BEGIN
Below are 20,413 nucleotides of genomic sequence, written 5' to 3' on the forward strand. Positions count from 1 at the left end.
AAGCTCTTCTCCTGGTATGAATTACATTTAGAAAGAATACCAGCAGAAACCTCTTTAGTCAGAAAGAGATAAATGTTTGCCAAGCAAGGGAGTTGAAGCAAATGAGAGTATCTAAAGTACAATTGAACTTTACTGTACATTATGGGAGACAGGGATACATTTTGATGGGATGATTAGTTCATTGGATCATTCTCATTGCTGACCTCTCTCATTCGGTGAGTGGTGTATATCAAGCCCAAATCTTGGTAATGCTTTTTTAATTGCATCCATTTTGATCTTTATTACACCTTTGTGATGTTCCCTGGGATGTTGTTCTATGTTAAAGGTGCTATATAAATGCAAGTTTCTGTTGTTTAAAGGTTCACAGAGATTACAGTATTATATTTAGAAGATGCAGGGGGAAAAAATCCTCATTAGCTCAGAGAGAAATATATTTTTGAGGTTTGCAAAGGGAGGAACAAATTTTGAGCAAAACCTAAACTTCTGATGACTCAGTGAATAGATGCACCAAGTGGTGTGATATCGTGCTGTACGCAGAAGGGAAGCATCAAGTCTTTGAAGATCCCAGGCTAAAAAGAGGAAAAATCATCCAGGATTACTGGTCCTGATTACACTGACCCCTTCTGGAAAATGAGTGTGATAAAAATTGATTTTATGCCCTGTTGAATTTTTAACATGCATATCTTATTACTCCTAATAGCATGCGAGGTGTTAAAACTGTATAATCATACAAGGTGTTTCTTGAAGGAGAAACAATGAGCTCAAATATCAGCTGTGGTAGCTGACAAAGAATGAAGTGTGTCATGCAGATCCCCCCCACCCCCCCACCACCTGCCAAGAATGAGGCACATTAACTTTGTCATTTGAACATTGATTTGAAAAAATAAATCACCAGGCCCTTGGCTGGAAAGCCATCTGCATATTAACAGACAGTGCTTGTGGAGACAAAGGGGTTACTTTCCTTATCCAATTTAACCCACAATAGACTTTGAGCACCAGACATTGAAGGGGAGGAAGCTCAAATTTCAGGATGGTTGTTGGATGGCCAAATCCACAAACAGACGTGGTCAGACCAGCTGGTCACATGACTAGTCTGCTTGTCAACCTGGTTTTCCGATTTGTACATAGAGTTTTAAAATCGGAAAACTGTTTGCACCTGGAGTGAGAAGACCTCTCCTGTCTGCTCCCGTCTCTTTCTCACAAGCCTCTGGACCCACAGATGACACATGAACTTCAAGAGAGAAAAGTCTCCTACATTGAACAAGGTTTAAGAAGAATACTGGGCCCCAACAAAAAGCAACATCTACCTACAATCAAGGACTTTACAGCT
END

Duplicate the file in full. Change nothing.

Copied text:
Below are 20,413 nucleotides of genomic sequence, written 5' to 3' on the forward strand. Positions count from 1 at the left end.
AAGCTCTTCTCCTGGTATGAATTACATTTAGAAAGAATACCAGCAGAAACCTCTTTAGTCAGAAAGAGATAAATGTTTGCCAAGCAAGGGAGTTGAAGCAAATGAGAGTATCTAAAGTACAATTGAACTTTACTGTACATTATGGGAGACAGGGATACATTTTGATGGGATGATTAGTTCATTGGATCATTCTCATTGCTGACCTCTCTCATTCGGTGAGTGGTGTATATCAAGCCCAAATCTTGGTAATGCTTTTTTAATTGCATCCATTTTGATCTTTATTACACCTTTGTGATGTTCCCTGGGATGTTGTTCTATGTTAAAGGTGCTATATAAATGCAAGTTTCTGTTGTTTAAAGGTTCACAGAGATTACAGTATTATATTTAGAAGATGCAGGGGGAAAAAATCCTCATTAGCTCAGAGAGAAATATATTTTTGAGGTTTGCAAAGGGAGGAACAAATTTTGAGCAAAACCTAAACTTCTGATGACTCAGTGAATAGATGCACCAAGTGGTGTGATATCGTGCTGTACGCAGAAGGGAAGCATCAAGTCTTTGAAGATCCCAGGCTAAAAAGAGGAAAAATCATCCAGGATTACTGGTCCTGATTACACTGACCCCTTCTGGAAAATGAGTGTGATAAAAATTGATTTTATGCCCTGTTGAATTTTTAACATGCATATCTTATTACTCCTAATAGCATGCGAGGTGTTAAAACTGTATAATCATACAAGGTGTTTCTTGAAGGAGAAACAATGAGCTCAAATATCAGCTGTGGTAGCTGACAAAGAATGAAGTGTGTCATGCAGATCCCCCCCACCCCCCCACCACCTGCCAAGAATGAGGCACATTAACTTTGTCATTTGAACATTGATTTGAAAAAATAAATCACCAGGCCCTTGGCTGGAAAGCCATCTGCATATTAACAGACAGTGCTTGTGGAGACAAAGGGGTTACTTTCCTTATCCAATTTAACCCACAATAGACTTTGAGCACCAGACATTGAAGGGGAGGAAGCTCAAATTTCAGGATGGTTGTTGGATGGCCAAATCCACAAACAGACGTGGTCAGACCAGCTGGTCACATGACTAGTCTGCTTGTCAACCTGGTTTTCCGATTTGTACATAGAGTTTTAAAATCGGAAAACTGTTTGCACCTGGAGTGAGAAGACCTCTCCTGTCTGCTCCCGTCTCTTTCTCACAAGCCTCTGGACCCACAGATGACACATGAACTTCAAGAGAGAAAAGTCTCCTACATTGAACAAGGTTTAAGAAGAATACTGGGCCCCAACAAAAAGCAACATCTACCTACAATCAAGGACTTTACAGCT